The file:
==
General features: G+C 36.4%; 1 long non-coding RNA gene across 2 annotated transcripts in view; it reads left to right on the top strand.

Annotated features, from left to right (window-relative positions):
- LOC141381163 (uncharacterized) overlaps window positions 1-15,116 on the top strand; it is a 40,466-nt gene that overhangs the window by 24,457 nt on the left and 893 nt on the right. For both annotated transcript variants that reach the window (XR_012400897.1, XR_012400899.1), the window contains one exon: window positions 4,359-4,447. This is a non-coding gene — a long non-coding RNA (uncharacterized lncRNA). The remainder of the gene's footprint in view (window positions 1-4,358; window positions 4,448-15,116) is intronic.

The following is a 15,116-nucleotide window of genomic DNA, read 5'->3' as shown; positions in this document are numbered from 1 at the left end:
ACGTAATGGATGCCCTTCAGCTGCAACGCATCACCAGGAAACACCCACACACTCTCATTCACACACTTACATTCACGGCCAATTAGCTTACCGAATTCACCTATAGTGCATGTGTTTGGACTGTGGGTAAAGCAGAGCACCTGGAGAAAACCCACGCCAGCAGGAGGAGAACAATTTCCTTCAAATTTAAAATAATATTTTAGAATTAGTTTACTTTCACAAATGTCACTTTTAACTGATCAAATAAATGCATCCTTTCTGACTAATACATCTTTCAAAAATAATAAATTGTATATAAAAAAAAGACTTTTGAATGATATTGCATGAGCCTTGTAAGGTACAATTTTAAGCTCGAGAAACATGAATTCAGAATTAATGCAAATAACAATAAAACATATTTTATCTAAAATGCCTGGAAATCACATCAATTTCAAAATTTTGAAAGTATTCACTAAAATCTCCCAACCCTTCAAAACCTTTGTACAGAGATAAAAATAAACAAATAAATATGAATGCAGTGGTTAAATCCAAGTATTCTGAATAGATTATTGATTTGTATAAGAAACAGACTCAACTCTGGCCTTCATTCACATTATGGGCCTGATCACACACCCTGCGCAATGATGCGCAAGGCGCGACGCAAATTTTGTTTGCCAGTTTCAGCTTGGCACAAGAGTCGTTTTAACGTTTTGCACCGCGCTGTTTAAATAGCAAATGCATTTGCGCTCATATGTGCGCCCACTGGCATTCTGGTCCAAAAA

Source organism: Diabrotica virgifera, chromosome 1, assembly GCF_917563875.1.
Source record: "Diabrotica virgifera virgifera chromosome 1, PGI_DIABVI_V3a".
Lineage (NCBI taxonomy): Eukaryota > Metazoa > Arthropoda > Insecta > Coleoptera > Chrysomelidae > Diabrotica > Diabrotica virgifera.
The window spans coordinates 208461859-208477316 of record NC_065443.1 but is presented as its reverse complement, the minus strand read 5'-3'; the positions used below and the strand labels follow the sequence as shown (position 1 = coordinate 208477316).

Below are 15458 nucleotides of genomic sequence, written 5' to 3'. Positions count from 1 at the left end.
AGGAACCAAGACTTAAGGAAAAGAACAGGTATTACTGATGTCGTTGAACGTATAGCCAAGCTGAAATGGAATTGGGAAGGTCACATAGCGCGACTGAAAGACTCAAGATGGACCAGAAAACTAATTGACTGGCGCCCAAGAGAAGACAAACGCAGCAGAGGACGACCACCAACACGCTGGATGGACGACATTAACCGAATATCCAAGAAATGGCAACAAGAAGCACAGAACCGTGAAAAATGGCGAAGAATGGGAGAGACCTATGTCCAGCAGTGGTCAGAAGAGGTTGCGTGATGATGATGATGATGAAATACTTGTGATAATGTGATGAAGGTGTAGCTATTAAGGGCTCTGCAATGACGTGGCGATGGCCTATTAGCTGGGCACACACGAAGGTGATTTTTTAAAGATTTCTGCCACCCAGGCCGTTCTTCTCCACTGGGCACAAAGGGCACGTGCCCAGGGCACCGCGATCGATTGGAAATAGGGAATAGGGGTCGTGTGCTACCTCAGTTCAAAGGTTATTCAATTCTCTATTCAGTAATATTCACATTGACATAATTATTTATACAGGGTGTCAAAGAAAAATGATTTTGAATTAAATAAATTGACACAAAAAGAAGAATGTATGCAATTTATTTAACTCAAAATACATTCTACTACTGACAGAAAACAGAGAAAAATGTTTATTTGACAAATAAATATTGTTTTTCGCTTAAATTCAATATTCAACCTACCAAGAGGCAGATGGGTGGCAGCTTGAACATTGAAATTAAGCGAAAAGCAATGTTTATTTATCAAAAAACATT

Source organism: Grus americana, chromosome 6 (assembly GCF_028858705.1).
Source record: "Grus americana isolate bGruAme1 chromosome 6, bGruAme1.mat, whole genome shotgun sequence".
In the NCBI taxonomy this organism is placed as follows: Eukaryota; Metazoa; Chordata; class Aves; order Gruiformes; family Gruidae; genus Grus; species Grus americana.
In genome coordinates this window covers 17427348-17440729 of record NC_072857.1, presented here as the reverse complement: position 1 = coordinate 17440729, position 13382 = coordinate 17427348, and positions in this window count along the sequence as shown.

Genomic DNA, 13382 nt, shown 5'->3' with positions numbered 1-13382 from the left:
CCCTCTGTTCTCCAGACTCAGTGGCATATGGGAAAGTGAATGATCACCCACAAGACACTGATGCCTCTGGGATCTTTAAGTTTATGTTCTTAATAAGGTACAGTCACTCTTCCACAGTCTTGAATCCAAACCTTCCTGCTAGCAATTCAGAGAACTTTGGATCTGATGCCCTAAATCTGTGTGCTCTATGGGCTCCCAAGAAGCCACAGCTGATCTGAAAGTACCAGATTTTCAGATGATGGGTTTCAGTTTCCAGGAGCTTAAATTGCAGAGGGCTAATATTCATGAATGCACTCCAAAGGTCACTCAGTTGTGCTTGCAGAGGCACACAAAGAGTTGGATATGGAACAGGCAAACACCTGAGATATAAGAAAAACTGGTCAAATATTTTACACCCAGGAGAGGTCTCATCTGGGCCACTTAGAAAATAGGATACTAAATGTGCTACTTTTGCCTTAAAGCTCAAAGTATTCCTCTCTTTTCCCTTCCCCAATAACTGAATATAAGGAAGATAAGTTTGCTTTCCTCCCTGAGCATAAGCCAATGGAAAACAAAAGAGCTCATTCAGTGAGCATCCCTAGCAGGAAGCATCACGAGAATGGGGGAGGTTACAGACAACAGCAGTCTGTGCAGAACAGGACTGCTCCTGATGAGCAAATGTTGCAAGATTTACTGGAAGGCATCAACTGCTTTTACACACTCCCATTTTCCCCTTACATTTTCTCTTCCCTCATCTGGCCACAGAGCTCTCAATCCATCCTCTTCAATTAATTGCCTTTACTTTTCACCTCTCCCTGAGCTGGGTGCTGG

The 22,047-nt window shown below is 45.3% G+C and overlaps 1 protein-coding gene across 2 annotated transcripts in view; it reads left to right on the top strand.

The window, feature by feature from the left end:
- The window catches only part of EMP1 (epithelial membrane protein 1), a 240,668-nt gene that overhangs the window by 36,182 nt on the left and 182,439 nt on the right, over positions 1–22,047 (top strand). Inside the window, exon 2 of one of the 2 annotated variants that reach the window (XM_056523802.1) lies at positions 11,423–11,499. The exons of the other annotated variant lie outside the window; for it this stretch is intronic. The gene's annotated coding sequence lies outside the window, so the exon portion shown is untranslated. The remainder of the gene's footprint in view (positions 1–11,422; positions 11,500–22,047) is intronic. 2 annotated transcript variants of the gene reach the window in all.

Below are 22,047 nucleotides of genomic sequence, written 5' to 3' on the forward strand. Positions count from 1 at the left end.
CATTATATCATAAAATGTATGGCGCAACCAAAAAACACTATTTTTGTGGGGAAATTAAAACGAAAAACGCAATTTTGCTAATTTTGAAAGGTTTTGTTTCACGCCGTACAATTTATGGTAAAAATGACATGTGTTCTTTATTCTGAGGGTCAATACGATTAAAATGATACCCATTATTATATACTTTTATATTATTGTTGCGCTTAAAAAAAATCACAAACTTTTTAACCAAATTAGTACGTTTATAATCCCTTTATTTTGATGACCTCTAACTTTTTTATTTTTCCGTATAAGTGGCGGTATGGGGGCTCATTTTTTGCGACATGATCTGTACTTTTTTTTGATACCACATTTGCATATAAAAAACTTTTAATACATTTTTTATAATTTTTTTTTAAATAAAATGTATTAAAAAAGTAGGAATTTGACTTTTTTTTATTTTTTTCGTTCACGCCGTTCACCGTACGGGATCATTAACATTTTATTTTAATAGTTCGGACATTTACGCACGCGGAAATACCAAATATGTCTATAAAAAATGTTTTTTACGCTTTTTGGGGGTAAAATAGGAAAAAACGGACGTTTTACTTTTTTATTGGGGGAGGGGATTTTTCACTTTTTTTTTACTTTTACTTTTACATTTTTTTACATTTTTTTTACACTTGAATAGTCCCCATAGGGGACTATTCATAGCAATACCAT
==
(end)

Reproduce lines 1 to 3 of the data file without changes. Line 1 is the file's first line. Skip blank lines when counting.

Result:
General features: G+C 36.4%; 1 long non-coding RNA gene across 2 annotated transcripts in view; it reads left to right on the top strand.

Annotated features, from left to right (window-relative positions):
- LOC141381163 (uncharacterized) overlaps window positions 1-15,116 on the top strand; it is a 40,466-nt gene that overhangs the window by 24,457 nt on the left and 893 nt on the right. For both annotated transcript variants that reach the window (XR_012400897.1, XR_012400899.1), the window contains one exon: window positions 4,359-4,447. This is a non-coding gene — a long non-coding RNA (uncharacterized lncRNA). The remainder of the gene's footprint in view (window positions 1-4,358; window positions 4,448-15,116) is intronic.